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  • Rob Friedl

Let Comfort Die

I want you to recall, if you can, the moment in your life when you felt the most alive.


As you mentally shuffle through the archived 35mm film reels stuffed in your memory’s file cabinet, it shouldn’t take long to retrieve this roll- it’ll be the one without dust and it’ll be covered in fingerprints. You’ll recognize it easily because you enjoy seeing it.


Now while you’ve got it playing there in your head, I want you to freeze it. Good. Let’s take a look at that still-frame, and tell me if you notice something. Whatever image you’ve got in your mind right now, I’d venture to say this about it: it doesn’t involve you sitting on your ass, doing nothing.


Sure, you might not be in the middle of jumping a horse over a blockade of burning tires while wielding a bloody saber, but you’re definitely not sipping a cranberry-tart margarita from beneath a fragranced bath of bubbles while dancing a toy boat to the slow notes of a Celine Dion song. How do I know this? First of all, I’ve done the latter, and frankly, it’s boring. But more to the point, life isn’t lived in sedation. If the movie-clip of memory playing in your mind doesn’t depict you in direct action, then it shows the fruits of your labor. If you’re not picking a path up the frozen face of a glacier, then you’re heaving a sigh of relief while enjoying the view from the top.


The lie that would discourage us and which has been leading a generation of my brothers astray, is the idea that life shouldn’t require us to bust our asses. In addition to this skinny-jean society’s desire to invent the constitutional right to not be offended, they also seem ignorant to the idea that success requires growth, which in turn requires effort.

My beautiful sister endures the cold heights of Mt. Rosa


My sister, Frances, braves the frigid heights of Mt. Rosa.

Being a pathetic fan of pop music, I’ll point to the lyrics of Colbie Caillet’s song, “Try.” Specifically, because it calls us to not.

As she would have us believe:

“…You don’t have to change a single thing,

You don’t have to try,

You don’t have to try…”


I cringe whenever my reflexes are too slow to change the station before these filthy words violate my speakers. They are a celebration of mediocrity at best and a lie about the nature of life at worst. The song is intended to encourage self respect, but with these words, it crosses the line into self-worship. It might upset your delicate feelings to hear this, but if you never try and never change, then there’s very little about your character that’s worth respecting.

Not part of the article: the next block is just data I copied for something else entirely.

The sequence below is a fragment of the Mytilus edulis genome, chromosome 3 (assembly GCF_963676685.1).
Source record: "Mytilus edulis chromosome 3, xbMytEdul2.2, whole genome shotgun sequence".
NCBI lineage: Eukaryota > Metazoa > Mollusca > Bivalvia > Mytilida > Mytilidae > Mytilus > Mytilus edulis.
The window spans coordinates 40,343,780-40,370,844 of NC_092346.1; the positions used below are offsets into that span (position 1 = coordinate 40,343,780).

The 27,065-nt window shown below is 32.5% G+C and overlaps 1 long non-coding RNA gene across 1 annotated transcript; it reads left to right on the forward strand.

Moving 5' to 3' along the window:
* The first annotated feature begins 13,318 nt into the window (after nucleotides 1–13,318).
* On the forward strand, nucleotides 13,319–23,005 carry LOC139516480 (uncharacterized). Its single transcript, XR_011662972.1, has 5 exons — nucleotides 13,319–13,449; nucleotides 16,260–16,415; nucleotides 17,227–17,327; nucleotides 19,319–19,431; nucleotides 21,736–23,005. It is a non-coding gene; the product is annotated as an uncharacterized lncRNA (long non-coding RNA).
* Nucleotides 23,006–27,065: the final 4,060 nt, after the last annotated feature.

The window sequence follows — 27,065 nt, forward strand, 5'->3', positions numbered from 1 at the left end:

As a Catholic, I will assure you that the inherent value of your human life is irreproachable, but while God’s gift of life to you is of unquestionable and eternal worth, it is still a gift intended for use. You are called to live, my friend. And living isn’t comfortable, especially at its greatest fulfillment. Is it comfortable watching the dollars fly out of your bank account? But if they never did, what would be the point of having them? The truth is, in living our life, we spend it. And when you spend your life, you end up with pain; you end up with discomfort. Broken bones, uncertainty, anxiety, and grief are all uncomfortable, and yet the only way to escape them is to hide from life- to refuse to live.


My moment of being most alive is actually hard for me to pick out, but one that comes immediately to mind is the helicopter ride into a wildfire in Idaho. It was really my first time working a fire. I was scared, hot, carrying a shit-ton of gear, and facing who-knew how many hours of hard labor ahead of me. But it was the very descent of all those demands upon me that gave my heart a pounding ferocity and my face, a shit-eating grin. I was uncomfortable as hell and loving every minute of it!


I’ve met young men who thirst for adventure but who are unwilling to pay its price. Such a thing as adventure is pleasant enough to observe from the comfort of an air-conditioned home, but the reality is that adventure- by definition- involves the practice of all those things we find uncomfortable: being tired, hot, cold, wet, thirsty, hungry, lost, scared, and challenged. In short- being uncomfortable. Observing the comfort of wealth, G. K. Chesterton says about the rich:


“They fail to feel adventures because they can make the adventures. The thing which keeps life romantic and full of fiery possibilities is the existence of the great plain limitations which force all of us to meet the things we do not like or do not expect.”


Or, as my badass brother, Lieutenant Artwrench, would put it:


“It’s not an adventure until something starts to suck.”


In the sentiment of that truth, I will offer you this blessing: May your life be uncomfortable, uncertain and at times painful- but in every moment, from sorrow to joy- fully felt and fully lived.


Have courage, good luck, and don’t get dead.

-Rob Friedl

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